Elimination: Gefitinib is excreted mainly as metabolites via the faeces, with renal elimination of gefitinib and metabolites accounting for less than 4% of the administered dose.
Gefitinib total plasma clearance is approximately 500 ml/min and the mean terminal half-life is 41 hours in cancer patients. Administration of gefitinib once daily results in 2- to 8-fold accumulation, with steady state exposures achieved after 7 to 10 doses. At steady state, circulating plasma concentrations are typically maintained within a 2- to 3-fold range over the 24-hour dosing interval.
Special populations: From analyses of population pharmacokinetic data in cancer patients, no relationships were identified between predicted steady-state trough concentration and patient age, body weight, gender, ethnicity or creatinine clearance (above 20 ml/min).
Hepatic impairment: In a phase I open-label study of single dose gefitinib 250 mg in patients with mild, moderate or severe hepatic impairment due to cirrhosis (according to Child-Pugh classification), there was an increase in exposure in all groups compared with healthy controls. An average 3.1-fold increase in exposure to gefitinib in patients with moderate and severe hepatic impairment was observed. None of the patients had cancer, all had cirrhosis and some had hepatitis. This increase in exposure may be of clinical relevance since adverse experiences are related to dose and exposure to gefitinib.
Toxicology: Preclinical safety data: Adverse reactions not observed in clinical studies, but seen in animals at exposure levels similar to the clinical exposure levels and with possible relevance to clinical use were as follows: Corneal epithelia atrophy and corneal translucencies; Renal papillary necrosis; Hepatocellular necrosis and eosinophilic sinusoidal macrophage infiltration.
Data from non-clinical (in vitro) studies indicate that gefitinib has the potential to inhibit the cardiac action potential repolarization process (e.g. QT interval). Clinical experience has not shown a causal association between QT prolongation and gefitinib.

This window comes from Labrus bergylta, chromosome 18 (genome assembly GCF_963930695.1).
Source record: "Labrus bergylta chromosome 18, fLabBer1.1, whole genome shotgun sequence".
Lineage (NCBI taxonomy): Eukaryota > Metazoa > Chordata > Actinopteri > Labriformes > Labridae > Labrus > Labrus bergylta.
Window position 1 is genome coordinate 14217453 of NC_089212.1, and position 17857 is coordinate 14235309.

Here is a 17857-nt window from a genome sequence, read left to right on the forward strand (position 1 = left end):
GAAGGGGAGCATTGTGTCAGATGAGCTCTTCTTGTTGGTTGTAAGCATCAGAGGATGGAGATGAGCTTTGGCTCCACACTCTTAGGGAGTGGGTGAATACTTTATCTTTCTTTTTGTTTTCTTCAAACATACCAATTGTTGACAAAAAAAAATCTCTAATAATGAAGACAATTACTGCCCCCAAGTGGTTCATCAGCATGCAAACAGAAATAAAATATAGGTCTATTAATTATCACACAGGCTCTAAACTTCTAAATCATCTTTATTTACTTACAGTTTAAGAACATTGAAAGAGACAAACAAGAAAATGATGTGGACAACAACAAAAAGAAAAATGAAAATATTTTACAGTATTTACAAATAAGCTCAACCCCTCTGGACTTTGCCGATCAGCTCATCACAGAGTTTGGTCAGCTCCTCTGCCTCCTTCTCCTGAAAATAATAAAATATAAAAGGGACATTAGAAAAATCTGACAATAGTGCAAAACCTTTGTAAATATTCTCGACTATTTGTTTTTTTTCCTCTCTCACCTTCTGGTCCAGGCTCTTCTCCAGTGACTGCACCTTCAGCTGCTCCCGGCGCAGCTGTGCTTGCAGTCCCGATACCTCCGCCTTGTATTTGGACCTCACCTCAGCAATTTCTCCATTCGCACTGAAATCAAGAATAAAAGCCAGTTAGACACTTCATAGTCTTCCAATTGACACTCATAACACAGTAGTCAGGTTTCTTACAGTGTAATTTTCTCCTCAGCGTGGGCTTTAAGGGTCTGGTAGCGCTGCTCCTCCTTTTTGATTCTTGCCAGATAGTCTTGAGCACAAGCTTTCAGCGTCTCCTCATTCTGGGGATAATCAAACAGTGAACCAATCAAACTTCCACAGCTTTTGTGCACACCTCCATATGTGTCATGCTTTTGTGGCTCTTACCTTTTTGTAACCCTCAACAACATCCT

A reduction in female fertility was observed in the rat at a dose of 20 mg/kg/day.
Published studies have shown that genetically modified mice, lacking expression of EGFR, exhibit developmental defects, related to epithelial immaturity in a variety of organs including the skin, gastrointestinal tract and lung. When gefitinib was administered to rats during organogenesis, there were no effects on embryofoetal development at the highest dose (30 mg/kg/day). However, in the rabbit, there were reduced foetal weights at 20 mg/kg/day and above. There were no compound-induced malformations in either species. When administered to the rat throughout gestation and parturition, there was a reduction in pup survival at a dose of 20 mg/kg/day.
Following oral administration of C-14 labelled gefitinib to lactating rats 14 days post-partum, concentrations of radioactivity in milk were 11-19 fold higher than in blood.
Gefitinib showed no genotoxic potential.
A 2-year carcinogenicity study in rats resulted in a small but statistically significant increased incidence of hepatocellular adenomas in both male and female rats and mesenteric lymph node haemangiosarcomas in female rats at the highest dose (10 mg/kg/day) only. The hepatocellular adenomas were also seen in a 2-year carcinogenicity study in mice, which demonstrated a small increased incidence of this finding in male mice at the mid dose, and in both male and female mice at the highest dose. The effects reached statistical significance for the female mice, but not for the males. At no-effect levels in both mice and rats there was no margin in clinical exposure. The clinical relevance of these findings is unknown.
The results of an in vitro phototoxicity study demonstrated that gefitinib may have phototoxicity potential.